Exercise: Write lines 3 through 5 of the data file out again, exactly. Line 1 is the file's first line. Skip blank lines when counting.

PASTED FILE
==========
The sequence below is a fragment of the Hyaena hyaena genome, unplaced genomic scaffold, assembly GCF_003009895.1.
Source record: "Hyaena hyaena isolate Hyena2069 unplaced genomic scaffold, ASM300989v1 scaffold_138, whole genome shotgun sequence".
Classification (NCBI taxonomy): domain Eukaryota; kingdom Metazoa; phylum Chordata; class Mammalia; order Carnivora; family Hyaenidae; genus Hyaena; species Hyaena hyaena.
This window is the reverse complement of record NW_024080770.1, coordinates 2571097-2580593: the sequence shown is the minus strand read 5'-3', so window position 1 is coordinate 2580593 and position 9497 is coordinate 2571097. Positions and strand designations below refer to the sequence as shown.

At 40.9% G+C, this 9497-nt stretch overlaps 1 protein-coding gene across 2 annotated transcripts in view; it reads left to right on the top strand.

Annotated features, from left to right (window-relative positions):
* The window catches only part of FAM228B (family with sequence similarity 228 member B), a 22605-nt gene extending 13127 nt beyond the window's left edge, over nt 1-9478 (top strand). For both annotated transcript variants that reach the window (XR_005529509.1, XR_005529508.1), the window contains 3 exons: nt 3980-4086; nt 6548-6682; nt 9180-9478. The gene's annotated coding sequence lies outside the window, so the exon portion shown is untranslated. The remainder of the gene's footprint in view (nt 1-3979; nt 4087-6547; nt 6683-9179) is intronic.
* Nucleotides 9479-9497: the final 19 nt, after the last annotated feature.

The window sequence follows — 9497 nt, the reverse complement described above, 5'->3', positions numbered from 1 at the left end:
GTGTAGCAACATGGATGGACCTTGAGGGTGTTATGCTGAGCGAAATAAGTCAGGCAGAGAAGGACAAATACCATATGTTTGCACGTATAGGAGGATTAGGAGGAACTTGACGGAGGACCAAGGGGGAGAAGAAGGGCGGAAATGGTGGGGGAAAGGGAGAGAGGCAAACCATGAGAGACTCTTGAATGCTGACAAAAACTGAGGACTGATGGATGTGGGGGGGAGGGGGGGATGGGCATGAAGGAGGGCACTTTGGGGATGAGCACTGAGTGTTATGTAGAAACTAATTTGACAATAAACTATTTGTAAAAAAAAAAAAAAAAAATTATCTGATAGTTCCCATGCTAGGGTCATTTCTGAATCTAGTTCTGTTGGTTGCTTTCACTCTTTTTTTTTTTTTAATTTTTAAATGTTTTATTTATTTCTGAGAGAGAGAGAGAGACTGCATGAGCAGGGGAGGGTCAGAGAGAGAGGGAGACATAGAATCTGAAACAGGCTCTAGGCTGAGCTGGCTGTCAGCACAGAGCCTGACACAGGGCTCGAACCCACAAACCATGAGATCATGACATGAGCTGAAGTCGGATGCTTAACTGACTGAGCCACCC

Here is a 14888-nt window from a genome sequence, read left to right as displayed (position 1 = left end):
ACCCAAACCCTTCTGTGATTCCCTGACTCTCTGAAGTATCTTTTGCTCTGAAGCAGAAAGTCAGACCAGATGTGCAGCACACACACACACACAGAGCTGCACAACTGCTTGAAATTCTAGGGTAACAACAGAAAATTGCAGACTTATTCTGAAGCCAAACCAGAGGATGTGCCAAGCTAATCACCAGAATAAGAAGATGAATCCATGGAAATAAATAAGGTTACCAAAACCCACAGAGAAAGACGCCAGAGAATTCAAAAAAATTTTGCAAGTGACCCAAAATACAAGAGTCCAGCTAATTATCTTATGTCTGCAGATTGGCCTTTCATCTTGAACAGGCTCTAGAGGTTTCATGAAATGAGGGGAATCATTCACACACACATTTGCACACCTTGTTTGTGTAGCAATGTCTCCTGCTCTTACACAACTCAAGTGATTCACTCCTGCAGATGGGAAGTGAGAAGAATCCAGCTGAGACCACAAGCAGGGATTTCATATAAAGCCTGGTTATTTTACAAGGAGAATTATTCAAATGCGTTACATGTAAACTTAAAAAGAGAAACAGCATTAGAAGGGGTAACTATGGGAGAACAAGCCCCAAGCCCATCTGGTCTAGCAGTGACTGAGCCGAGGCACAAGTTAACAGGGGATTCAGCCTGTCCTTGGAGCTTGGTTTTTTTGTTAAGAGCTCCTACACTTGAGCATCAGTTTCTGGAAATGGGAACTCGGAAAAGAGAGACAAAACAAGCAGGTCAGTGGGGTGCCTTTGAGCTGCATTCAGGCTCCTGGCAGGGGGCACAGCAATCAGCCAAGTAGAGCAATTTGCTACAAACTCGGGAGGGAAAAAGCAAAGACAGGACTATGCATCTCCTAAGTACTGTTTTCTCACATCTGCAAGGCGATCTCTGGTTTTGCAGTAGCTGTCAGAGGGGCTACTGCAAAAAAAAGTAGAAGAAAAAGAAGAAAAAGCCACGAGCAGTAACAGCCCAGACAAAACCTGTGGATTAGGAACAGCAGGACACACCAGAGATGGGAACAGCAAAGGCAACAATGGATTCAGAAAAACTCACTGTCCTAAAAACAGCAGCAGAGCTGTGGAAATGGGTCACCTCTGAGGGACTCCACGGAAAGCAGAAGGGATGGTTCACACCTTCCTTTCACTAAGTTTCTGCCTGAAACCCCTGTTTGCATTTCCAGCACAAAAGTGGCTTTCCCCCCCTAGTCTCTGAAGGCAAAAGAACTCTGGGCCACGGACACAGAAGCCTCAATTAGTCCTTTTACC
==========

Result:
Classification (NCBI taxonomy): domain Eukaryota; kingdom Metazoa; phylum Chordata; class Mammalia; order Carnivora; family Hyaenidae; genus Hyaena; species Hyaena hyaena.
This window is the reverse complement of record NW_024080770.1, coordinates 2571097-2580593: the sequence shown is the minus strand read 5'-3', so window position 1 is coordinate 2580593 and position 9497 is coordinate 2571097. Positions and strand designations below refer to the sequence as shown.

At 40.9% G+C, this 9497-nt stretch overlaps 1 protein-coding gene across 2 annotated transcripts in view; it reads left to right on the top strand.